6. 8-Alkylcoumarins from the Fruits of Cnidium monnieri Protect against Hydrogen Peroxide Induced Oxidative Stress Damage

    PubMed Central

    Chang, Chi-I; Hu, Wan-Chiao; Shen, Che-Piao; Hsu, Ban-Dar; Lin, Wei-Yong; Sung, Ping-Jyun; Wang, Wei-Hsien; Wu, Jin-Bin; Kuo, Yueh-Hsiung

    2014-01-01

    Three new 8-alkylcoumarins, 7-O-methylphellodenol-B (1), 7-methoxy-8-(3-methyl-2,3-epoxy-1-oxobutyl)chromen-2-one (2), and 3′-O-methylvaginol (3), together with seven known compounds (4–10) were isolated from the fruits of Cnidium monnieri. Their structures were determined by detailed analysis of spectroscopic data and comparison with the data of known analogues. All the isolates were evaluated the cytoprotective activity by MTS cell proliferation assay and the results showed that all the three new 8-alkylcoumarins exhibited cytoprotective effect on Neuro-2a neuroblastoma cells injured by hydrogen peroxide. PMID:24642881

  7. Main constituents from the seeds of Vietnamese Cnidium monnieri and cytotoxic activity.

    PubMed

    Dien, Pham Huu; Nhan, Nguyen Thi; Le Thuy, Hoang Thi; Quang, Dang Ngoc

    2012-01-01

    From the ethyl acetate extract of the seeds of Vietnamese Cnidium monnieri L., three coumarins, osthole (1), xanthotoxin (2), imperatorin (3) and a sterol, daucosterol (4) have been purified. Their structures were elucidated by spectroscopic analysis. Furthermore, 8-(3-hidroxy-3-methylbutyl)-7-methoxycoumarin (5) was synthesised from osthole (1) with a good yield (80%). In addition, compound 1 and its synthesis product (5) show moderate and non-selective cytotoxic activities against four cancer cells, KB (a human epidermal carcinoma), MCF7 (human breast carcinoma), SK-LU-1 (human lung carcinoma) and HepG2 (hepatocellular carcinoma).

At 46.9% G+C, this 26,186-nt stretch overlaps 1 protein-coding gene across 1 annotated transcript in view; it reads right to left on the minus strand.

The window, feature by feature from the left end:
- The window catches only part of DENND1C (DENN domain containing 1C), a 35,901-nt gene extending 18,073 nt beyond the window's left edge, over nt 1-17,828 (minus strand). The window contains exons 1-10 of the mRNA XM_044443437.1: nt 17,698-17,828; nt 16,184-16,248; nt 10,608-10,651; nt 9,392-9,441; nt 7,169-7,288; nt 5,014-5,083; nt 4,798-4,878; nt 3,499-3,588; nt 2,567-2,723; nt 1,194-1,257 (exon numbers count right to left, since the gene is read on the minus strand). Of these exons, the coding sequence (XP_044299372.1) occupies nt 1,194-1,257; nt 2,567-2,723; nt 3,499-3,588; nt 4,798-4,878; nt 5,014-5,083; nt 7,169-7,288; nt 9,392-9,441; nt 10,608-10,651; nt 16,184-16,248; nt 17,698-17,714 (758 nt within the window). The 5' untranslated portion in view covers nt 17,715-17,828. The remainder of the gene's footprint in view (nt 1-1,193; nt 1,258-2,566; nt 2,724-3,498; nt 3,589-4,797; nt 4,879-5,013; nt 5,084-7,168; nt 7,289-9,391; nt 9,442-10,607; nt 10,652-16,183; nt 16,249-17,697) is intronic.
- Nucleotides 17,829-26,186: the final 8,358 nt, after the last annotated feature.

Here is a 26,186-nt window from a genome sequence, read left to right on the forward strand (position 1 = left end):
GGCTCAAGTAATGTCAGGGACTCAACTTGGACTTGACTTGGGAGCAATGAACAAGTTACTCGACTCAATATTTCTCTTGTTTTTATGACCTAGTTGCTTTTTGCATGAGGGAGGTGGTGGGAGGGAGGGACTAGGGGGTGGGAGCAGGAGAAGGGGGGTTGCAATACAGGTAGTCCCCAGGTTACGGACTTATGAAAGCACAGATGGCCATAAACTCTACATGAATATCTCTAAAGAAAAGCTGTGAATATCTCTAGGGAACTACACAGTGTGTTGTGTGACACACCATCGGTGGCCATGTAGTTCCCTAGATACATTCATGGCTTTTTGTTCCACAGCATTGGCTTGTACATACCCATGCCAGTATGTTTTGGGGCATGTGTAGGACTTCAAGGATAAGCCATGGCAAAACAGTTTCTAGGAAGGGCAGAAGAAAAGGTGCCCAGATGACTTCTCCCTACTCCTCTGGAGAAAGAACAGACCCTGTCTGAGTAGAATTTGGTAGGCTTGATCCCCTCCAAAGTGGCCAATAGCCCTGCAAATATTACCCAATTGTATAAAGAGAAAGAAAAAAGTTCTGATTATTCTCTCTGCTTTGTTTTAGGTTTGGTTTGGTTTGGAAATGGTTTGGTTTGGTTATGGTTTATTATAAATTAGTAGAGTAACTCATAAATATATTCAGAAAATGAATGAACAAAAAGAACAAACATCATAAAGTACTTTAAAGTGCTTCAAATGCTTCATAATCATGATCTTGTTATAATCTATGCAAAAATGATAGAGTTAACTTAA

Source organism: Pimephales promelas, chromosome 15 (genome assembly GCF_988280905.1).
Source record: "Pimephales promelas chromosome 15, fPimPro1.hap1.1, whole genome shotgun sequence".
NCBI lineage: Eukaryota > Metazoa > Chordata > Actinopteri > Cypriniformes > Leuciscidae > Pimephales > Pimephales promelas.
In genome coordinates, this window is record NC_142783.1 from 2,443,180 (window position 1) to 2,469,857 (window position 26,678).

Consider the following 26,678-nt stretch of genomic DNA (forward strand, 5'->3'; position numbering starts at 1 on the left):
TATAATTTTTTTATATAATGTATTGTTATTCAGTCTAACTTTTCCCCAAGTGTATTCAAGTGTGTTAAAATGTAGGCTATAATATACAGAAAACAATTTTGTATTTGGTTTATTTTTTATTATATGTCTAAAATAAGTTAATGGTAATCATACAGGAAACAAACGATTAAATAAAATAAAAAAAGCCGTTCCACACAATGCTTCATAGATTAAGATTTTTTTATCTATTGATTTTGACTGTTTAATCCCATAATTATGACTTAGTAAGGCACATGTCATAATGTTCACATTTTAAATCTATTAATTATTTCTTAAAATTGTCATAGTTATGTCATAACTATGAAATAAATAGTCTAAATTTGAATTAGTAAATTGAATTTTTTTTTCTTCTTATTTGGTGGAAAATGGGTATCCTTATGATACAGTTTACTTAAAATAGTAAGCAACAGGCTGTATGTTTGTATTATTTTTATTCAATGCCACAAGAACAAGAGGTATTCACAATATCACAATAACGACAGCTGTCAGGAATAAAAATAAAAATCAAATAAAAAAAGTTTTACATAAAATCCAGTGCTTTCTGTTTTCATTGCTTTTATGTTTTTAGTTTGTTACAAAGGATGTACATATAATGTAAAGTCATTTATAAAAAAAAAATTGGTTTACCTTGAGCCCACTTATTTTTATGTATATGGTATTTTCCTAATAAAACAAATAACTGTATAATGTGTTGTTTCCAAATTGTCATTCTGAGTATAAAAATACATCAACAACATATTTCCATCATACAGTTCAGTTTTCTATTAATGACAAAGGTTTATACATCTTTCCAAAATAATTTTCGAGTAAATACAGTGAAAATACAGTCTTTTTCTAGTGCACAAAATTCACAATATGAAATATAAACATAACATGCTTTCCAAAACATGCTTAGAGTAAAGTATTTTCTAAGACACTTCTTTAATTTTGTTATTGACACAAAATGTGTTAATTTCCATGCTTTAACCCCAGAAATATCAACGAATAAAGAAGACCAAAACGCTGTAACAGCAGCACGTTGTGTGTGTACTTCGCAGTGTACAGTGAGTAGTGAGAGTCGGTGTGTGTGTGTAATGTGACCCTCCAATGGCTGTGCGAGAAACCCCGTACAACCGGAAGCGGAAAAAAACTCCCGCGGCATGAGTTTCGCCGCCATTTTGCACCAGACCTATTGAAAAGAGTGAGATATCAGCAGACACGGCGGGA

8. Antioxidant and hepatoprotective actions of medicinal herb, Terminalia catappa L. from Okinawa Island and its tannin corilagin.

    PubMed

    Kinoshita, S; Inoue, Y; Nakama, S; Ichiba, T; Aniya, Y

    2007-11-01

    The antioxidant and hepatoprotective actions of Terminalia catappa L. collected from Okinawa Island were evaluated in vitro and in vivo using leaves extract and isolated antioxidants. A water extract of the leaves of T. catappa showed a strong radical scavenging action for 1,1-diphenyl-2-picrylhydrazyl and superoxide (O(2)(.-)) anion. Chebulagic acid and corilagin were isolated as the active components from T. catappa. Both antioxidants showed a strong scavenging action for O(2)(.-) and peroxyl radicals and also inhibited reactive oxygen species production from leukocytes stimulated by phorbol-12-myristate acetate. Galactosamine (GalN, 600 mg/kg, s.c.,) and lipopolysaccharide (LPS, 0.5 microg/kg, i.p.)-induced hepatotoxicity of rats as seen by an elevation of serum alanine aminotransferase, aspartate aminotransferase and glutathione S-transferase (GST) activities was significantly reduced when the herb extract or corilagin was given intraperitoneally to rats prior to GalN/LPS treatment. Increase of free radical formation and lipid peroxidation in mitochondria caused by GalN/LPS treatment were also decreased by pretreatment with the herb/corilagin. In addition, apoptotic events such as DNA fragmentation and the increase in caspase-3 activity in the liver observed with GalN/LPS treatment were prevented by the pretreatment with the herb/corilagin. These results show that the extract of T. catappa and its antioxidant, corilagin are protective against GalN/LPS-induced liver injury through suppression of oxidative stress and apoptosis.